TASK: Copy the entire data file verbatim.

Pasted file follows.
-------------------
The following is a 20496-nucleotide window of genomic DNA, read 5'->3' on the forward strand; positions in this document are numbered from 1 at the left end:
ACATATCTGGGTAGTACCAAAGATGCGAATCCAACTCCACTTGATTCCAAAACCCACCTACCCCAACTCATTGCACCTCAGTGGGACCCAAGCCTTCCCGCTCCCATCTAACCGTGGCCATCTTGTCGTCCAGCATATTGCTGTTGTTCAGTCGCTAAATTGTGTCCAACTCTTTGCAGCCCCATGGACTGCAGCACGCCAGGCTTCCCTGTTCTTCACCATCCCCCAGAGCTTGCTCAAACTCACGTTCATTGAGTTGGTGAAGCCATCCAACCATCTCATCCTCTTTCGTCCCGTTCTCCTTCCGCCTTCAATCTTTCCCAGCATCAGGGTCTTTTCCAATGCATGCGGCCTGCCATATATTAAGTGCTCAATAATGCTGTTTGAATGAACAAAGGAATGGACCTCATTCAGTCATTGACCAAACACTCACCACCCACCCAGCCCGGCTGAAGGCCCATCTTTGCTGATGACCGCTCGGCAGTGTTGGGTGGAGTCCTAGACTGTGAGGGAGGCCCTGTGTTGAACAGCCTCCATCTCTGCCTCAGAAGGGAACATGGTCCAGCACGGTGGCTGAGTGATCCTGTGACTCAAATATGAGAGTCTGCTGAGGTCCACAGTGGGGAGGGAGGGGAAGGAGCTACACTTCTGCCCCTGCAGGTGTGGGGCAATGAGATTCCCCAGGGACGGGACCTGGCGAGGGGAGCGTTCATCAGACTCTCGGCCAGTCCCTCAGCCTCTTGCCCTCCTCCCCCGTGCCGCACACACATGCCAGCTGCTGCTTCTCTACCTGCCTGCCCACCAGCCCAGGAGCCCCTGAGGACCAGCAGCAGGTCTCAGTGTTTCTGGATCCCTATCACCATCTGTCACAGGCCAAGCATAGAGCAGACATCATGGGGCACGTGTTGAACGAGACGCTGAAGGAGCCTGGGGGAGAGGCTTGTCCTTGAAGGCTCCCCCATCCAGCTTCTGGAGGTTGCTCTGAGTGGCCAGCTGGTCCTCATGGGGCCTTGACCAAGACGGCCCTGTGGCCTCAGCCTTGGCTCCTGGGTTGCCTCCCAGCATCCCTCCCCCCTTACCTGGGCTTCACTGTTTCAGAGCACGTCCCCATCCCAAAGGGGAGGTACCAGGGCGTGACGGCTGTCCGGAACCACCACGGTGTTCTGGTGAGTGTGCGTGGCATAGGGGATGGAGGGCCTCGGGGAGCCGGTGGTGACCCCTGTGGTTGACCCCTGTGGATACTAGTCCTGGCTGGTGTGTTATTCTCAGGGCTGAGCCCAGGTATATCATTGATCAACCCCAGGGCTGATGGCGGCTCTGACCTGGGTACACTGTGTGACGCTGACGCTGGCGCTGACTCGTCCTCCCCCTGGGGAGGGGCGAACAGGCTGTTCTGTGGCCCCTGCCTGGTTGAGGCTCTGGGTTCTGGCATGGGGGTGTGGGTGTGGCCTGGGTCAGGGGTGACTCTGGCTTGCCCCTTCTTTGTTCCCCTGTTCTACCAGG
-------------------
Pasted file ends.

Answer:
The following is a 20496-nucleotide window of genomic DNA, read 5'->3' on the forward strand; positions in this document are numbered from 1 at the left end:
ACATATCTGGGTAGTACCAAAGATGCGAATCCAACTCCACTTGATTCCAAAACCCACCTACCCCAACTCATTGCACCTCAGTGGGACCCAAGCCTTCCCGCTCCCATCTAACCGTGGCCATCTTGTCGTCCAGCATATTGCTGTTGTTCAGTCGCTAAATTGTGTCCAACTCTTTGCAGCCCCATGGACTGCAGCACGCCAGGCTTCCCTGTTCTTCACCATCCCCCAGAGCTTGCTCAAACTCACGTTCATTGAGTTGGTGAAGCCATCCAACCATCTCATCCTCTTTCGTCCCGTTCTCCTTCCGCCTTCAATCTTTCCCAGCATCAGGGTCTTTTCCAATGCATGCGGCCTGCCATATATTAAGTGCTCAATAATGCTGTTTGAATGAACAAAGGAATGGACCTCATTCAGTCATTGACCAAACACTCACCACCCACCCAGCCCGGCTGAAGGCCCATCTTTGCTGATGACCGCTCGGCAGTGTTGGGTGGAGTCCTAGACTGTGAGGGAGGCCCTGTGTTGAACAGCCTCCATCTCTGCCTCAGAAGGGAACATGGTCCAGCACGGTGGCTGAGTGATCCTGTGACTCAAATATGAGAGTCTGCTGAGGTCCACAGTGGGGAGGGAGGGGAAGGAGCTACACTTCTGCCCCTGCAGGTGTGGGGCAATGAGATTCCCCAGGGACGGGACCTGGCGAGGGGAGCGTTCATCAGACTCTCGGCCAGTCCCTCAGCCTCTTGCCCTCCTCCCCCGTGCCGCACACACATGCCAGCTGCTGCTTCTCTACCTGCCTGCCCACCAGCCCAGGAGCCCCTGAGGACCAGCAGCAGGTCTCAGTGTTTCTGGATCCCTATCACCATCTGTCACAGGCCAAGCATAGAGCAGACATCATGGGGCACGTGTTGAACGAGACGCTGAAGGAGCCTGGGGGAGAGGCTTGTCCTTGAAGGCTCCCCCATCCAGCTTCTGGAGGTTGCTCTGAGTGGCCAGCTGGTCCTCATGGGGCCTTGACCAAGACGGCCCTGTGGCCTCAGCCTTGGCTCCTGGGTTGCCTCCCAGCATCCCTCCCCCCTTACCTGGGCTTCACTGTTTCAGAGCACGTCCCCATCCCAAAGGGGAGGTACCAGGGCGTGACGGCTGTCCGGAACCACCACGGTGTTCTGGTGAGTGTGCGTGGCATAGGGGATGGAGGGCCTCGGGGAGCCGGTGGTGACCCCTGTGGTTGACCCCTGTGGATACTAGTCCTGGCTGGTGTGTTATTCTCAGGGCTGAGCCCAGGTATATCATTGATCAACCCCAGGGCTGATGGCGGCTCTGACCTGGGTACACTGTGTGACGCTGACGCTGGCGCTGACTCGTCCTCCCCCTGGGGAGGGGCGAACAGGCTGTTCTGTGGCCCCTGCCTGGTTGAGGCTCTGGGTTCTGGCATGGGGGTGTGGGTGTGGCCTGGGTCAGGGGTGACTCTGGCTTGCCCCTTCTTTGTTCCCCTGTTCTACCAGG